This morning, Julian and Katrina were unbearably adorable. They spent the better part of an hour with Julian reading a fairy book to her, both completely absorbed in the story. I think Julian was more into it than she was!
We've had ~gasp~ rain here on and off the last few days, and I've learned something about Katrina: she loves rain. She grabs her rain jacket the moment she realizes it's raining, puts on her boots, and goes right outside. Two nights ago, Dave had to insist she come inside, because it had been dark for over half an hour and it was dinnertime -- never mind cold and raining, that was fine with her. She threw a huge fit about having to come in. She very very happily plays in the dirt and mud, singing to herself the whole time outside.
She is an odd little bird sometimes!
We've rediscovered our little ukulele, and Gabriel has been tackling learning it again (though we lost our little instructional book on it). It's eerie hearing him play something on the ukulele, then duplicate it exactly on the piano, chord for chord, note for note. Tonight, I caught a little video of a very rare thing for him: singing while playing.
He's no Elvis, but it's interesting seeing him work through a song (Twinkle Twinkle Little Star in this case).
There's a precedent for string-instrument "Twinkle" in his life.
(Cellist: Anna Vazquez, Papa Paul's daughter.)
(Oh my this brings a tear to my eye...even at 6 months old, he had such an intensity about him. Maybe that's just me seeing it. And she is so good with kids.)
It was so cute seeing him hanging out in a chair and going between trying to play a specific tune, and just strumming idly -- musical tinkering, if you will. You can just about see the music coursing through him -- it's just in him, even if it doesn't show up all the time.
Meantime, Julian was on the piano. Given the rainy afternoon, and the destruction the boys were engaging in earlier in their room, I was sorely tempted to resort to the video route (we have "Ice Age" from the library, as yet unwatched), but as is usually the case, somehow they find their own entertainment. Seeing both boys working on their instruments, while Katrina happily prattled about outside in the rain, I was once again glad I didn't go there. Even if the walls in their room and my vocal chords had to suffer for it.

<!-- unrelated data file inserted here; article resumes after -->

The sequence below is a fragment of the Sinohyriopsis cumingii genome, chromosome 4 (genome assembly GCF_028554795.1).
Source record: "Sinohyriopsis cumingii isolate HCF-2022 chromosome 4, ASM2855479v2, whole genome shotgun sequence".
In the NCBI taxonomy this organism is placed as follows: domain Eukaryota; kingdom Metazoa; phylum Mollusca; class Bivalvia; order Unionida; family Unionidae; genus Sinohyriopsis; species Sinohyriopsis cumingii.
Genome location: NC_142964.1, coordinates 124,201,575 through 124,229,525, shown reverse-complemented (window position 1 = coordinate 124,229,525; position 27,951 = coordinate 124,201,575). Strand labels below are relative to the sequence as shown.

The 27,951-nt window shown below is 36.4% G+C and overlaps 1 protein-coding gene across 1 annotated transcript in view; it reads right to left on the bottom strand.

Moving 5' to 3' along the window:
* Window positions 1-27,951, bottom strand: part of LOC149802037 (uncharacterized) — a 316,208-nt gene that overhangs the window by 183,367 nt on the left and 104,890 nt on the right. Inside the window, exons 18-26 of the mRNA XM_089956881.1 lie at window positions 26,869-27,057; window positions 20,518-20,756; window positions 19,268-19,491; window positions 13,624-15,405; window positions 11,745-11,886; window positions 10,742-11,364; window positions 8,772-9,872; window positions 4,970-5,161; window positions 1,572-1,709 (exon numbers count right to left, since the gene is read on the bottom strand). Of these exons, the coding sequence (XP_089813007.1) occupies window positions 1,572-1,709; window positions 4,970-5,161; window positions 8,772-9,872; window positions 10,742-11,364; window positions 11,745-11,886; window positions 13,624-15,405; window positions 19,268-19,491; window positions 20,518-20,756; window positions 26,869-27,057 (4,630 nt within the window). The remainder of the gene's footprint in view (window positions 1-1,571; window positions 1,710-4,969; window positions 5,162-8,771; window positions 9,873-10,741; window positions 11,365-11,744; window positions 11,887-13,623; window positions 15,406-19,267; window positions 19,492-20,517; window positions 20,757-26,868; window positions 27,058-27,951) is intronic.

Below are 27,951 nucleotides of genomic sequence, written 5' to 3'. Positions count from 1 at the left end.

Lately, Julian's been practically studying the piano. He's been working really hard actually, teaching himself tunes from the piano's preprogrammed ones. Gabriel does the same thing, but their styles are very different. Unlike Gabriel, Julian almost always sings along, he doesn't do any chords, and he doesn't try to play fast. But he tries more songs and he's more experimental with the musical aspects with each song. Like Gabriel, he spends hours playing and practicing.
(Dave and I are talking about lessons for Julian now. That will be interesting. Julian doesn't show the same sort of skill or talent that Gabriel does, but generally by nature he's more open to instruction. And Julian also has a musicality, a creativity, about him I don't see in Gabriel, who I see as more of a "technical" musician. Julian finds freedom in music; Gabriel finds order in it. For the record, Dave doesn't quite agree with this characterization, and indeed, it's very vague and subjective.)
Meantime, Dave and I also mused that maybe a kid-sized guitar is needed here. Gabriel's eyes got huge at the idea, but we were prepared: he doesn't take good enough care of the ukulele to get a real six-string guitar yet. So we set up an agreement: 7 days for 6 strings. That is, if he takes PERFECT care of the ukulele for 7 days -- no running with it, no putting his feet all over it, no holding it up Pete Townsend-style to threaten his brother, no leaving it on the floor -- then we'll talk about getting a guitar.
Then we put the 7 days in writing on a calendar, countdown style, with a line for each day to put a check or an X. I give it 10% he'll meet his end of the agreement -- Gabriel can be very motivated, but he's still just a 7-year-old kid who doesn't think past what his next gross-out noise will be.
Truth is, I hope he makes it. I'd like to learn a little guitar myself.